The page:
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What sounds geographically impossible turns out to be mystically enrapturing. In other words, why quibble? Mary Peru returns from a long voyage in Africa, alighting for this evening in her sister's flat in London. Her sister? Well, let's just say she's not there. But Mary decides to "dramatize" her adventure aloud in her sister's absence. It's a conceit at first puzzling, but like so much in this Stephen Legawiec–penned monologue the puzzle is resolved by evening's end.

Program notes indicate the work was written for actor Marianna Harris. Chances are it is presented here in celebration of Black History Month. The confluence is happy. Harris' talents include an easy physicality and a range of accents that enable her to play an overweight Frenchman, a cheery truck driver, the pygmy—or Mbuti—hunters and their women, as well as the Oxford-educated black Englishwoman, Mary. And the celebration of black history is universal rather than distinctly American—the audience's voyage into a time and place far from the urban neighborhood of this theatre.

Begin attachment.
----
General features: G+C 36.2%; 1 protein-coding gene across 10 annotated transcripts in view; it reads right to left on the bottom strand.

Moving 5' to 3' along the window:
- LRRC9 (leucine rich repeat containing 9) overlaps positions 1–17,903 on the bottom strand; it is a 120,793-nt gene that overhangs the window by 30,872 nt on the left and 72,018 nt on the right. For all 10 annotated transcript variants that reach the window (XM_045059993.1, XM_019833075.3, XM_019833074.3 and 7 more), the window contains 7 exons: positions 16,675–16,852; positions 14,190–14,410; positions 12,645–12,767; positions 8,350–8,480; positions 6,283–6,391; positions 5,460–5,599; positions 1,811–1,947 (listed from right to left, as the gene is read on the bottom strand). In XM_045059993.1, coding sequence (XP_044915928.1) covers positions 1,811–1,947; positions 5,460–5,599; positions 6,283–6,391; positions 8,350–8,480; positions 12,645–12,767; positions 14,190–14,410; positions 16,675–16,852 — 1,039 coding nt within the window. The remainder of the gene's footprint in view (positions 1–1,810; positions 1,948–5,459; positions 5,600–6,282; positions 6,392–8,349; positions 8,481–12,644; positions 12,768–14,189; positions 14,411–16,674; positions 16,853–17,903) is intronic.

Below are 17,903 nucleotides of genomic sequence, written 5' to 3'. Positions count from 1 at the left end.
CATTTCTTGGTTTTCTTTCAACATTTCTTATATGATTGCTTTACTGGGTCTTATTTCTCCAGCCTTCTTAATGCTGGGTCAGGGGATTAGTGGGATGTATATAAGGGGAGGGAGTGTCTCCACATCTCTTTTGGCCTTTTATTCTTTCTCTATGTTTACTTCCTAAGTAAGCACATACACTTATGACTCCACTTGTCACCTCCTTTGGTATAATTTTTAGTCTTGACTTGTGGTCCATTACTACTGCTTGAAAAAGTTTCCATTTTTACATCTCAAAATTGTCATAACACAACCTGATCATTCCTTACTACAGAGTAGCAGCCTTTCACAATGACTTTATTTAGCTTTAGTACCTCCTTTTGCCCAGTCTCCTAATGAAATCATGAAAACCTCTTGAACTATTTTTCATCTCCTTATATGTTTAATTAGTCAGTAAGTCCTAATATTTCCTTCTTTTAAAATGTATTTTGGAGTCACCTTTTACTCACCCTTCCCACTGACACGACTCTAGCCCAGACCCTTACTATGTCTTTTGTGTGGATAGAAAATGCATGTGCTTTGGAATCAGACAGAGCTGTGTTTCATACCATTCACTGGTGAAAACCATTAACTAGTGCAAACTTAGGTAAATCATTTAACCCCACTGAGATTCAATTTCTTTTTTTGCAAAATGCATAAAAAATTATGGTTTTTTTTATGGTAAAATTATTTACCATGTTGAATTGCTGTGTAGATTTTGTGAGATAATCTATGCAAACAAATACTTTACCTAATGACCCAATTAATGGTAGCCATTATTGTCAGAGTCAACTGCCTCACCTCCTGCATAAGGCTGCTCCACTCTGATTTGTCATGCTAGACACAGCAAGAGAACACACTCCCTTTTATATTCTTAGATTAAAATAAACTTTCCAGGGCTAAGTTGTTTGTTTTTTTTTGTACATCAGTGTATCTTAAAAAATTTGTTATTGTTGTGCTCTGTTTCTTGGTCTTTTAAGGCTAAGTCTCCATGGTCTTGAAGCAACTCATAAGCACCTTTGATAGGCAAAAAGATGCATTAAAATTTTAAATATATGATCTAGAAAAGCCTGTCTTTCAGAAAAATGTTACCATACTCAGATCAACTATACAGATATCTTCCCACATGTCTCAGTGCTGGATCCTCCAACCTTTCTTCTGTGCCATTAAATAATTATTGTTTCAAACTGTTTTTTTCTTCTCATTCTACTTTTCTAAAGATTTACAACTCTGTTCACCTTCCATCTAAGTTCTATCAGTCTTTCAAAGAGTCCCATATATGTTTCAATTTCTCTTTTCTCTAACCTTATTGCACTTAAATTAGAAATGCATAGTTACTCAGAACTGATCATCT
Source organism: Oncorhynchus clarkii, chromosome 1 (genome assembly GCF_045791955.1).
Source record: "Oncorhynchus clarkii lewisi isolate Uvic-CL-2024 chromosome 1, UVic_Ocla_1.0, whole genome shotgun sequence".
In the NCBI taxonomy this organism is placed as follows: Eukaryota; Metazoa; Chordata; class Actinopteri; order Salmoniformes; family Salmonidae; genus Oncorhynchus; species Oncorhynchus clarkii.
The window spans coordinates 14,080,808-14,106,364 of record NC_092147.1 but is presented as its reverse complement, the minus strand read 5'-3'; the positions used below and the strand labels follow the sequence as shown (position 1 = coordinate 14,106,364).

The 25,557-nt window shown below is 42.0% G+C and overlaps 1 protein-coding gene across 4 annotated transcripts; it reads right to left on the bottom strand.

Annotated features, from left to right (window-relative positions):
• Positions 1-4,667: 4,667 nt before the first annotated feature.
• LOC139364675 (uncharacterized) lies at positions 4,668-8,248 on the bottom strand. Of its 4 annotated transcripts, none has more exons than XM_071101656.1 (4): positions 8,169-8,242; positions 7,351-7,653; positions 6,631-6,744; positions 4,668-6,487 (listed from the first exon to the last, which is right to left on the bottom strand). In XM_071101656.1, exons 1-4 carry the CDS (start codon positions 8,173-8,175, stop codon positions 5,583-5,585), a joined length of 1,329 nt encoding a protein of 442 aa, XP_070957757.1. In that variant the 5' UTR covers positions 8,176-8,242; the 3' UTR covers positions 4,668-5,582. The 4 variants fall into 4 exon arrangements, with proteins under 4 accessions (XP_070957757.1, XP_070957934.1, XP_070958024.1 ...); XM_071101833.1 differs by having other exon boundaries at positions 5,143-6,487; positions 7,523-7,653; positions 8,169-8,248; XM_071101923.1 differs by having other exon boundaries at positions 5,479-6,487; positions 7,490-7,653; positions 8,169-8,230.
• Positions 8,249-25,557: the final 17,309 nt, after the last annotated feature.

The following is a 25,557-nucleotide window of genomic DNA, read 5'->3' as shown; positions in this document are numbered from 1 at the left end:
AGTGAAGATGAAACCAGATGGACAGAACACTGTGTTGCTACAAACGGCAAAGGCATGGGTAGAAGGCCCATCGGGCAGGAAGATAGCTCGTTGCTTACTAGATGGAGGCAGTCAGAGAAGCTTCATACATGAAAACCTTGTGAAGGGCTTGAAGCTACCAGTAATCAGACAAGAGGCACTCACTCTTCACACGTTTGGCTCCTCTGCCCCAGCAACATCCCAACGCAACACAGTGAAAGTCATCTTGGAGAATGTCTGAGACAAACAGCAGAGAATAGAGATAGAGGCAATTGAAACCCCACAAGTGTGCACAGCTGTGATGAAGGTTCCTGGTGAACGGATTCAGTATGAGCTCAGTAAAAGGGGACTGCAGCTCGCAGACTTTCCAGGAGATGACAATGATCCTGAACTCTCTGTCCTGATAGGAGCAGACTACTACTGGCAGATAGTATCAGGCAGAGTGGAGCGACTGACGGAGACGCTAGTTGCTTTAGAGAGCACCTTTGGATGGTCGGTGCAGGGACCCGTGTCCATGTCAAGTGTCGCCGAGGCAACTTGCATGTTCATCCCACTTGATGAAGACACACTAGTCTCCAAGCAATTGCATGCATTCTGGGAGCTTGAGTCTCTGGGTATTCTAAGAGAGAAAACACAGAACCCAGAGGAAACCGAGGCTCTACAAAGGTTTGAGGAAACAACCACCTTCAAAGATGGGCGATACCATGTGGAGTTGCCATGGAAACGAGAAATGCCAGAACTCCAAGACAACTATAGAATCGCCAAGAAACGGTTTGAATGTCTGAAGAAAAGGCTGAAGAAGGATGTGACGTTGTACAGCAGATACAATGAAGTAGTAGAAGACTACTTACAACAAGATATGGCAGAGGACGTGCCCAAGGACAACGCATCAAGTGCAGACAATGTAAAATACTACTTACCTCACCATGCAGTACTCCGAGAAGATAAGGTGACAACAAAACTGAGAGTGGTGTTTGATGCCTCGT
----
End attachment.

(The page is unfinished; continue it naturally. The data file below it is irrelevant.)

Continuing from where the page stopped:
Ernest A. Figueroa directs with a sure hand, stitching the various locales into a seamless whole. Production designer Trefoni Michael Rizzi starts with the London art studio of Mary's sister; but with abstract columns that serve as London shadows and Congolese trees and a lighting design in which he paints the cyc in the heated colors of Africa, he lofts us along on the many thousand miles of Mary's travels. The stellar sound design of Martín Crillo includes a heavy rainstorm, forest murmurs, and an airplane flying overhead that momentarily had us believing it had taken off from the nearby Santa Monica Airport.

Apparently inspired by Colin M. Turnbull's The Forest People, Legawiec has created an intriguing mix of anthropology, geography, and spirituality. The script is not completely flawless: In particular Mary's syntax and vocabulary seem American rather than English. But, all told, going to see Peru in Africa is a blissfully easy, sweet trip.

"Peru in Africa," presented by Venice Theatre Works at the Miles Memorial Playhouse, 1130 Lincoln Blvd., Santa Monica. Fri.-Sat. 8 p.m., Sun. 7 p.m. Feb. 6-29. $18. (310) 281-6299.

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